The One remains, the many change and pass; Heaven's light forever shines, Earth's shadows fly; Life, like a dome of many-colour'd glass, Stains the white radiance of Eternity, Until Death tramples it to fragments.—Die, If thou wouldst be with that which thou dost seek! Follow where all is fled!—Rome's azure sky, Flowers, ruins, statues, music, words, are weak The glory they transfuse with fitting truth to speak.
Wherever Adonais-Keats is, the "One" is also there. Our speaker's referring to some type of deity, but he doesn't get specific about who this deity is. Instead, he talks more about the heavens. Everything else changes and passes away, but Heaven's light "forever shines" on Earth.
Life, he says in another simile, is like a "dome of many-colour'd glass." (Picture a snow globe.)
The colors of the glass shine through eternity, but then Death comes and breaks it into pieces (more personification here). Death disrupts Life's influence on eternity.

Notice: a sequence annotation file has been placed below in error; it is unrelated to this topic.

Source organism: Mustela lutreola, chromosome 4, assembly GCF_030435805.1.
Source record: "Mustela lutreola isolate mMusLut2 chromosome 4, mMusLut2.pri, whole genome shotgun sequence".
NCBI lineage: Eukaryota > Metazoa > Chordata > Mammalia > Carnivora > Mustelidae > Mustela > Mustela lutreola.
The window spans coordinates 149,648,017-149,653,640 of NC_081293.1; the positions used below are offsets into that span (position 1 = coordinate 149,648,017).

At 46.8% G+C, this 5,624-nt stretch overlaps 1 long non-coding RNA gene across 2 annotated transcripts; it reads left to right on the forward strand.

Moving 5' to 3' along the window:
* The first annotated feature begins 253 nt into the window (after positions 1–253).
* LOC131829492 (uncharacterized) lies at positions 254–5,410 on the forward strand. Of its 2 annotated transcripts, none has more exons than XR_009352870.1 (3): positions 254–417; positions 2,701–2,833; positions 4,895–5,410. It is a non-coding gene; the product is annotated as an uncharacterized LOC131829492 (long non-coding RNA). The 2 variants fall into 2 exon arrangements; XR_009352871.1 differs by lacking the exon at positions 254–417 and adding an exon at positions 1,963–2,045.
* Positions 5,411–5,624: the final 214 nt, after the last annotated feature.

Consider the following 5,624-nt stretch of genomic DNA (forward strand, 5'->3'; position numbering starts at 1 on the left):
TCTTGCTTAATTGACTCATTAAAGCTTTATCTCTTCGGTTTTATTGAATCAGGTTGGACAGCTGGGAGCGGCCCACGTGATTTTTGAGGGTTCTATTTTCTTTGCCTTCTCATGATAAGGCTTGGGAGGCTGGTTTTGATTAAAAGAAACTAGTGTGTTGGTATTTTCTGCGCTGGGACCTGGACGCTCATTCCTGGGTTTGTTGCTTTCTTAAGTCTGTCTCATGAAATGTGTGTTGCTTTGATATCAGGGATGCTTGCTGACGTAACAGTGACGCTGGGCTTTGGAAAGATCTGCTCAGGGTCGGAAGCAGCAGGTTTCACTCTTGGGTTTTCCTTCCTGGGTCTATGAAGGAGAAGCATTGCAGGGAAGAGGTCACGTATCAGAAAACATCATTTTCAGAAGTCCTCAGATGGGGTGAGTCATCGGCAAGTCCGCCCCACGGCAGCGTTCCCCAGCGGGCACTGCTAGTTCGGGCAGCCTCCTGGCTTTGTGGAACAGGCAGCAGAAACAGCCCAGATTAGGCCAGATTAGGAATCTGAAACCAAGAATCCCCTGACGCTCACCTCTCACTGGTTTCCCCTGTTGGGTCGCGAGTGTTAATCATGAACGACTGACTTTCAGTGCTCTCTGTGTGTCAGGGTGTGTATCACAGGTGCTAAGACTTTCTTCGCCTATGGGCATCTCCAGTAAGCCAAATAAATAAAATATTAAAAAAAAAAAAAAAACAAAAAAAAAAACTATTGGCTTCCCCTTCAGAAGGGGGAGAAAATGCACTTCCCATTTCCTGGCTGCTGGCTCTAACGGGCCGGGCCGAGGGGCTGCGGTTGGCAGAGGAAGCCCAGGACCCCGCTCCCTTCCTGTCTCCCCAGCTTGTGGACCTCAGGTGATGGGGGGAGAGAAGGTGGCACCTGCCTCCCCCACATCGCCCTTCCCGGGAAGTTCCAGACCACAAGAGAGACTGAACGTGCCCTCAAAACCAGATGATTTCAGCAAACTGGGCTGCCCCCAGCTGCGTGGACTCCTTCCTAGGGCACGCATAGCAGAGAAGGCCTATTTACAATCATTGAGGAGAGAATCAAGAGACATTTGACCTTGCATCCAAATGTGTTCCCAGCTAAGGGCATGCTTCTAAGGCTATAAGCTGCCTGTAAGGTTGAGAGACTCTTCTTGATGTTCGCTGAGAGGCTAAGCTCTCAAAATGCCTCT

So, the speaker says, if the mourners are unable to live without the youth, they should go ahead and join them: "be with that which thou dost seek!"
Is Shelley talking to himself here? After all, he's also mourning Keats. Hmm.
The speaker says that the beauty of Rome is no match for the beauty of the afterlife, in his opinion. He calls Rome's beautiful objects "weak," compared to the glory they are filled with—which comes from truth.